Dr. Sarah Steadman completed her PhD at King’s in 2020, having gained an Economic and Social Research Council studentship through the London Interdisciplinary Social Science Doctoral Training Partnership. Her current research as a LISS DTP Post-Doctoral Fellow is concerned with teacher learning and professional development in initial teacher education programmes.
On 3rd February 2021, Sarah organised and co-hosted an online seminar for CITED (Centre for Innovation in Teacher Education and Development), a partnership between King’s and Teachers College, Columbia University, entitled ‘Teacher education and the COVID-19 pandemic: Challenges, opportunities and innovations’. The seminar featured presentations from Sarah along with the following guest speakers:
- Prof Jean Murray and Dr Warren Kidd, University of East London
- Prof Linda la Velle, University of Plymouth and Dr Stephen Newman, Leeds Beckett University
Over 75 participants, drawn from all areas of teacher education, including school-based mentors and university tutors, attended the seminar. The presentations were followed by a question-and-answer session which generated rich discussions about the impact of the pandemic on current and future initial teacher training provision. Plans are underway to revisit some of the ideas raised through a follow-up CITED seminar in the summer or autumn focusing on what have we learnt from educating teachers during a pandemic from teacher educators’, mentors’ and trainees’ perspectives.
Alicia de la Cour Venning
- Since October 2020 I’ve co-organised, with Dr Angela Sherwood (also an ESRC postdoc fellow), the International State Crime Initiative’s seminar series at Queen Mary.
- On 10 December 2020 I chaired an event entitled, Citizenship in Burma: The Root of All Problems? Co-hosted with Burma Human Rights Network (and the International State Crime Initiative). We had approximately 110 participants.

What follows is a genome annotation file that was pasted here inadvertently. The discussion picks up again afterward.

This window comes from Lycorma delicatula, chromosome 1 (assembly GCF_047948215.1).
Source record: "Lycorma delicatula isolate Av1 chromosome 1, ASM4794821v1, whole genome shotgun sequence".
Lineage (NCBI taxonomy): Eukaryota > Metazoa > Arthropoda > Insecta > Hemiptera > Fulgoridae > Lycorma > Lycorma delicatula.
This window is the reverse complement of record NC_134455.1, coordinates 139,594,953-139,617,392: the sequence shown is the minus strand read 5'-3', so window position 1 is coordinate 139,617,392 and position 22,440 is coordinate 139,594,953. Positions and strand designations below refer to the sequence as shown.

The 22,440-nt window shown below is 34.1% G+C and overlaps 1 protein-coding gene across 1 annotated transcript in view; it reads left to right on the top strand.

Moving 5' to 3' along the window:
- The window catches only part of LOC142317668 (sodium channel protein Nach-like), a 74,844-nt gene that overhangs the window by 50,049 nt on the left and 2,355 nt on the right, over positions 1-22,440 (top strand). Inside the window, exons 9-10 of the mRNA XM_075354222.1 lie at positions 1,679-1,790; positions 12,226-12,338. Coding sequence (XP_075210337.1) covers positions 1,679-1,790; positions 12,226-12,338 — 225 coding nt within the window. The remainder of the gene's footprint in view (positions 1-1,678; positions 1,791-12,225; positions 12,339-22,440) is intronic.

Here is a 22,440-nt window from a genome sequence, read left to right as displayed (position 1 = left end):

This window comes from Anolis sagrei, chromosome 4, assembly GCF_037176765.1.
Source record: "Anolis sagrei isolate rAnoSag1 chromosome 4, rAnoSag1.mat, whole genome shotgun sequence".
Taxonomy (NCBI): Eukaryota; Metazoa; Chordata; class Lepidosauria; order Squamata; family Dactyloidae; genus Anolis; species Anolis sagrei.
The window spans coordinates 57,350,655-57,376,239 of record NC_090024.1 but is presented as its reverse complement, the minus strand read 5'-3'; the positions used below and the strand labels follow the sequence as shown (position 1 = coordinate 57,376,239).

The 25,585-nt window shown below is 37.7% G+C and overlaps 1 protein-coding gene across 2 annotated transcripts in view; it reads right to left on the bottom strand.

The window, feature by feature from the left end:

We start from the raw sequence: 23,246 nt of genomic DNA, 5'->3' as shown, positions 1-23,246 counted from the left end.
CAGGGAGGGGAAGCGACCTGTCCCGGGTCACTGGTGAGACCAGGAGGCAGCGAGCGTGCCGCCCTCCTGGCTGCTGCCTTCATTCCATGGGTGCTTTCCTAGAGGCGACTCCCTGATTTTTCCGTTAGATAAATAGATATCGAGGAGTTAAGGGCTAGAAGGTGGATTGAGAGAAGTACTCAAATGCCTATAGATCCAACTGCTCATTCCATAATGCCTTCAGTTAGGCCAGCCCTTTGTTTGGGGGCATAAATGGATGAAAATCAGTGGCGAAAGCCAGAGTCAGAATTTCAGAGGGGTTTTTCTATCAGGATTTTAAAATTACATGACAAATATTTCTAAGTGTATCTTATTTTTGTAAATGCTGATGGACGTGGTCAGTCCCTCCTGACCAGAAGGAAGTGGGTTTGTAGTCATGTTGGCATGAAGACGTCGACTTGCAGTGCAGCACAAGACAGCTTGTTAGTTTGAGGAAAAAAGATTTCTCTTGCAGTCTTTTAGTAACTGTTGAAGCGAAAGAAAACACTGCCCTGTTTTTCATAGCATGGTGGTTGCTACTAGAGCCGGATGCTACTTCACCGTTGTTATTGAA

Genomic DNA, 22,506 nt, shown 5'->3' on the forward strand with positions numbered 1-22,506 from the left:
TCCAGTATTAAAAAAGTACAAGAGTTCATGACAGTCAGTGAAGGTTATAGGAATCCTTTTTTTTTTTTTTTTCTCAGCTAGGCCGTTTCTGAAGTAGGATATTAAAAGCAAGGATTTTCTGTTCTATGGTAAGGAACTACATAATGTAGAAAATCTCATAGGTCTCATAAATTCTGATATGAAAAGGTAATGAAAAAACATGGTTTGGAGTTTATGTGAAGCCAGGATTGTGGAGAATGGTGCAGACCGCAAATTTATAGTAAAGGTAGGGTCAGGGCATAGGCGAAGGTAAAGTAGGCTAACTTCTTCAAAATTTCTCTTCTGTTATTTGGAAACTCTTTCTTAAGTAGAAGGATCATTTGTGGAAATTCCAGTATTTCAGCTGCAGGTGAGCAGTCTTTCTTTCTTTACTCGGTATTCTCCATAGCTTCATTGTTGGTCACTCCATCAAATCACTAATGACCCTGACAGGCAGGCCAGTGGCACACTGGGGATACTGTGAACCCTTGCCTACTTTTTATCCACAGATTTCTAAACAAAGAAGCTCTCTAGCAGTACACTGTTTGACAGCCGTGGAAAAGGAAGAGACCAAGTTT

- On 18 January 2021 I chaired a conversation between Professors Dave Whyte and Richard Falk on Ecocide, centering specifically around Dave’s recent book, Ecocide: Kill the corporation before it kills us. We had approximately 170 participants present.
- I’ve been fostering a relationship with Myanmar scholars at the University of Gothenburg, Sweden, which I will join officially later this year under a successful grant application to the Swedish Research Council (on the nature of legal identity with guerrilla governed spaces). We’re meeting weekly since the coup to share information, analysis, and talking points to submit to Scandinavian policymakers. We’re currently drafting a blog piece on the role of humour in the Myanmar demonstrations which I’ll include in my next impact report.
During the Myanmar coup I’ve been using established relationships to:
- Support activists on the ground through fact checking of rumours circulating online, difficult for Myanmar people to verify given the military regime’s consistent shutting down of the internet in attempt to sow confusion with the public and block civilian mobilisation against its illegitimate seizure of power on 1 February.
- I’ve set up VPN accounts for over 10 activists/human rights actors on the ground in order to support their access to secure telecommunications given the junta’s use of electronic surveillance to identify, intimidate, arrest those who refuse to accept its authority.
- Since the day of the coup, 1 February, I’ve publicised my locally informed analysis and messages via twitter, posting approximately 3-5 original tweets per day.